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But while there is plenty of Derby talk and chatter, the horses that will run in the Derby and its related races number only a few score, and there are thousands and thousands of Thoroughbreds in the Bluegrass. The attention of the sporting world may be focused on Churchill Downs, but there’s plenty of work that still needs to be done by those in the equine industry — Derby or no Derby.
Raul Bras, a veterinarian and certified journeyman farrier who works in the Podiatry Department at Rood & Riddle, is preparing for a full day of providing hoof care both at the hospital and at area barns. As we’ll see, Shoeing For A Living presents a broad range of challenges for those charged with keeping Thoroughbreds sound.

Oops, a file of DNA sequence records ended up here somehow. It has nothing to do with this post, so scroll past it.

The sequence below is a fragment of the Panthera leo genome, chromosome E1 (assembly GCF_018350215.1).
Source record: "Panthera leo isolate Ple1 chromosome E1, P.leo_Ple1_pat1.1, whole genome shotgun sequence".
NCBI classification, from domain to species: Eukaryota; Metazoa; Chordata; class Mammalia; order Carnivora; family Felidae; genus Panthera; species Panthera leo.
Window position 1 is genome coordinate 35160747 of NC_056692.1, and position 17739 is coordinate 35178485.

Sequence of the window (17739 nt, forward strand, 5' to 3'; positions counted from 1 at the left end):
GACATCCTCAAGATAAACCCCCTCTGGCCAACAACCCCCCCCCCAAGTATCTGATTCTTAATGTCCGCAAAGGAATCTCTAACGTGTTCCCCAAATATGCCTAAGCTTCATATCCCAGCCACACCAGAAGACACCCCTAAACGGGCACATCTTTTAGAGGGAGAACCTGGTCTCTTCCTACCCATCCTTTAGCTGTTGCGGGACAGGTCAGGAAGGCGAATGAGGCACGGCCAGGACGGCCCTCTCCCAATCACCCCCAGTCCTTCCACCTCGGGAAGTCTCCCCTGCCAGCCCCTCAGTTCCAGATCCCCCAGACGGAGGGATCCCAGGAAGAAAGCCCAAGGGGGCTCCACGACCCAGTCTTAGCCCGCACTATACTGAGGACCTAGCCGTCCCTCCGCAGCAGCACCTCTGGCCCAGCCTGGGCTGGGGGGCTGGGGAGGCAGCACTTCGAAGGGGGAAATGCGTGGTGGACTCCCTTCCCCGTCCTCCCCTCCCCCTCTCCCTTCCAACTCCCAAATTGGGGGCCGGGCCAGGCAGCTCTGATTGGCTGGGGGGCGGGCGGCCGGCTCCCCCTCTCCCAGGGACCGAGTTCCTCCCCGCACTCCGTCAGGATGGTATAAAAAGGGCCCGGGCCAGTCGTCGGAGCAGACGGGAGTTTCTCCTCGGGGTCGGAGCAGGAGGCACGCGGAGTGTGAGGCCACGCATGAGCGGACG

7 a.m. Bras and his assistant, Josh Wilbers, have already made sure their rig is fully stocked for the morning’s barn calls. But before they head out on the road, they have some work to do with a high-end Thoroughbred colt. The horse was brought to the hospital two days earlier, after it developed pneumonia. The stress of the illness, combined with the colt’s negative reaction to being trailered to the facility, resulted in the colt displaying some warning signs…